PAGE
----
The six-month STARS trial enrolled 129 patients at 14 centres across the US, Europe, Asia and Australia. Participants were administered with daily 10mg and 20mg doses of sarizotan or placebo.
The primary endpoint of the study was the percentage decrease in episodes of apnoea during waking time compared to placebo.
According to top-line data, the drug did not show evidence of efficacy on the primary or secondary variables.
Newron Pharmaceuticals chief medical officer Ravi Anand said: “We are very disappointed that the top-line results in the STARS study did not meet the study endpoints.
“The results of this well-designed and executed study, based on highly promising data from a genetic model of Rett syndrome in mice, indicate the difficulties inherent in translating effects in animal models to human clinical studies.”
Data from additional explanatory analyses is yet to be made available. The company intends to continue reviewing the full data set from the trial to better understand the results.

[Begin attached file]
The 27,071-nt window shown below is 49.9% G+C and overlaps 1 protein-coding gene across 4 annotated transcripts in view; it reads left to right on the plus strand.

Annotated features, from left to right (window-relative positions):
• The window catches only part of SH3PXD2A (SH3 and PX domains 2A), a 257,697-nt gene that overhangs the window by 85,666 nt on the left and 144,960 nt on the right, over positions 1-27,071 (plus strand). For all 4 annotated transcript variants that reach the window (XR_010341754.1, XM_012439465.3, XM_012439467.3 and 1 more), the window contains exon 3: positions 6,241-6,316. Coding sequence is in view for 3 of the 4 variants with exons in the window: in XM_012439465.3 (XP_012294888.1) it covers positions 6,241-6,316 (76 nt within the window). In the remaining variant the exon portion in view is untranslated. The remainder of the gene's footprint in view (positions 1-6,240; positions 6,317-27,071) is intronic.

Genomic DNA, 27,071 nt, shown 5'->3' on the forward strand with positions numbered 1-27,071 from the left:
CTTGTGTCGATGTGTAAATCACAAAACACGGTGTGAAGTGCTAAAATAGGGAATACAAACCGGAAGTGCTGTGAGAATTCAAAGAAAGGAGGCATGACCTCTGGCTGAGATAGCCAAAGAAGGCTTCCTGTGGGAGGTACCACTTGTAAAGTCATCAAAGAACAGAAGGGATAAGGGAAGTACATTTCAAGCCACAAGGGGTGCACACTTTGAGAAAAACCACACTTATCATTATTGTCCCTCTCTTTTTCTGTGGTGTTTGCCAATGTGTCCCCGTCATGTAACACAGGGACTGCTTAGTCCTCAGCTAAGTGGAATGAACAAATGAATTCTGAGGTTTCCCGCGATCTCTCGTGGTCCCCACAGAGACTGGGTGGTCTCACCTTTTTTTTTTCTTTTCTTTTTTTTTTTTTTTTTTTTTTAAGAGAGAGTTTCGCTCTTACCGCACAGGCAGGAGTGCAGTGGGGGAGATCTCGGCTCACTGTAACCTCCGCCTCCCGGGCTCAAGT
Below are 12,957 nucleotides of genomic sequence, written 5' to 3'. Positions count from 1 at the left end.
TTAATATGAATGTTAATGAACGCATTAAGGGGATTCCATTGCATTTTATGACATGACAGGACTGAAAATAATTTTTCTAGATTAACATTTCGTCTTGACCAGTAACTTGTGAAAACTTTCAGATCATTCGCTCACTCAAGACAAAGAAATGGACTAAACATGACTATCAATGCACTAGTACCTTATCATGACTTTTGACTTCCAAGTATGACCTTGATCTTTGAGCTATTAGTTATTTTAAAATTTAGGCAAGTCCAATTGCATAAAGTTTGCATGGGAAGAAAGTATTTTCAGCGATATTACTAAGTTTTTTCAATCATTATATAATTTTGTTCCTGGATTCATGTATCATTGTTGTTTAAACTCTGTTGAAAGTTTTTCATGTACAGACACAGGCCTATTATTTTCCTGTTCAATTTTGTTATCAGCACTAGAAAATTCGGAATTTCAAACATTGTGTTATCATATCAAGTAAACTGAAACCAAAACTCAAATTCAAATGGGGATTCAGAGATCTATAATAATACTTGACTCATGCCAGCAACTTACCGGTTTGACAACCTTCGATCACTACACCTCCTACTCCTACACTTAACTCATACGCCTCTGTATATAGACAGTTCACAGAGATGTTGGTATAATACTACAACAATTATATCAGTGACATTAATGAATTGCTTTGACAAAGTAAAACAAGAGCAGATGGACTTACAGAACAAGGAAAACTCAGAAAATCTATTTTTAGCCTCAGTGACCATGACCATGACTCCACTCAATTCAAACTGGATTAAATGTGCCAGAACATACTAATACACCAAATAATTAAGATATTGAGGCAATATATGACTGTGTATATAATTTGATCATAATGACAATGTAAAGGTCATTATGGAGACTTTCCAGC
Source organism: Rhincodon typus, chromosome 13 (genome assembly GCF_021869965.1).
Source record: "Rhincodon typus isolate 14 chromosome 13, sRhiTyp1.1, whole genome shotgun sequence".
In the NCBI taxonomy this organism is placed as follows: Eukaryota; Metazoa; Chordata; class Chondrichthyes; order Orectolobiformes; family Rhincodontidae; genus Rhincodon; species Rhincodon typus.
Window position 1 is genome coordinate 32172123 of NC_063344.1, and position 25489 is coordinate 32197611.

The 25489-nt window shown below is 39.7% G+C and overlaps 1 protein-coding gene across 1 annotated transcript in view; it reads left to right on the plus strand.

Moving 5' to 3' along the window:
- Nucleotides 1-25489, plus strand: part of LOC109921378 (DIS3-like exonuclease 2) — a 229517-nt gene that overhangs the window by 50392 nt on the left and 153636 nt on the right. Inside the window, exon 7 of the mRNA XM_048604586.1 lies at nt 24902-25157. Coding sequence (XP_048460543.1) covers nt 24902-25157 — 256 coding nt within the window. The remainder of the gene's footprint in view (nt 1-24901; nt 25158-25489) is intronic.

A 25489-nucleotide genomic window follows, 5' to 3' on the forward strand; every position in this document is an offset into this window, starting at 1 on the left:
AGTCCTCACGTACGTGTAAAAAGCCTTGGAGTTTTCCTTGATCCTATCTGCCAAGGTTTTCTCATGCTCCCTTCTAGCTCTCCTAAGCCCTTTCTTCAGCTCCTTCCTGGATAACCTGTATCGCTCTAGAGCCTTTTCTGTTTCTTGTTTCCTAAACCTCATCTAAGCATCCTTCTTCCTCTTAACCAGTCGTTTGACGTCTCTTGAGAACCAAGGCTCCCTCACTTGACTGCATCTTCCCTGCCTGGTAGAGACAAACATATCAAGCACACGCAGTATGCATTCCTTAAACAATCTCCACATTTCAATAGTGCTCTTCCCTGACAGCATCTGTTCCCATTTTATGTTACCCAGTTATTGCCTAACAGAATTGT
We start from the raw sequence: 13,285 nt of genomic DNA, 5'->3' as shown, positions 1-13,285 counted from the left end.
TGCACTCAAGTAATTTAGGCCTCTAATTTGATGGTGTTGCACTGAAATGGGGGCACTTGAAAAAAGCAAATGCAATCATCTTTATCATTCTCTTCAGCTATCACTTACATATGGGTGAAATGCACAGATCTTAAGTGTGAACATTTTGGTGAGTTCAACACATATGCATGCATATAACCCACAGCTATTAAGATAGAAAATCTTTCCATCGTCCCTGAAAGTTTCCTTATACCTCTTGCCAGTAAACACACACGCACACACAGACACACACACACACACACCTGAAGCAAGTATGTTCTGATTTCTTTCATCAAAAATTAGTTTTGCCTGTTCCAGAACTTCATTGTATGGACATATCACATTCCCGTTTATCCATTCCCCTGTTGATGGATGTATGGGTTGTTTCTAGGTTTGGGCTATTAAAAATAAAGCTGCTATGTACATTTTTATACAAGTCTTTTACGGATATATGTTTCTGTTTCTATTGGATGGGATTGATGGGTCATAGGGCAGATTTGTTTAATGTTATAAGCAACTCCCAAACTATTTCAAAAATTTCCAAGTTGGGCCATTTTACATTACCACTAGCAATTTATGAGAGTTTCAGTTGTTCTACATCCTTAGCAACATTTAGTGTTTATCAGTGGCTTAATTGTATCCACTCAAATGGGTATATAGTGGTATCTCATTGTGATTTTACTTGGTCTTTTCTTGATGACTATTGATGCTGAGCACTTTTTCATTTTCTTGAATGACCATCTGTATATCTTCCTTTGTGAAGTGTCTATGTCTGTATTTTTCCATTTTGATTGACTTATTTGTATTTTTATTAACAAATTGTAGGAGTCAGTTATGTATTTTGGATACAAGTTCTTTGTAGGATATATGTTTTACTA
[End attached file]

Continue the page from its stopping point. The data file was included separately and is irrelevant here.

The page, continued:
The company said in a statement: “Newron plans to work with the Rett research community and families to share learnings from the STARS clinical study, as well as from the Rett Syndrome International Burden of Illness Survey, to further advance scientific and medical understanding of this disease.”
Newron will continue to work on its pipeline and assess more candidates. This is in line with the company’s long-term strategy to develop central and peripheral nervous syste therapies.
The company plans to advance the Phase III clinical programme of evenamide in schizophrenia in the near future.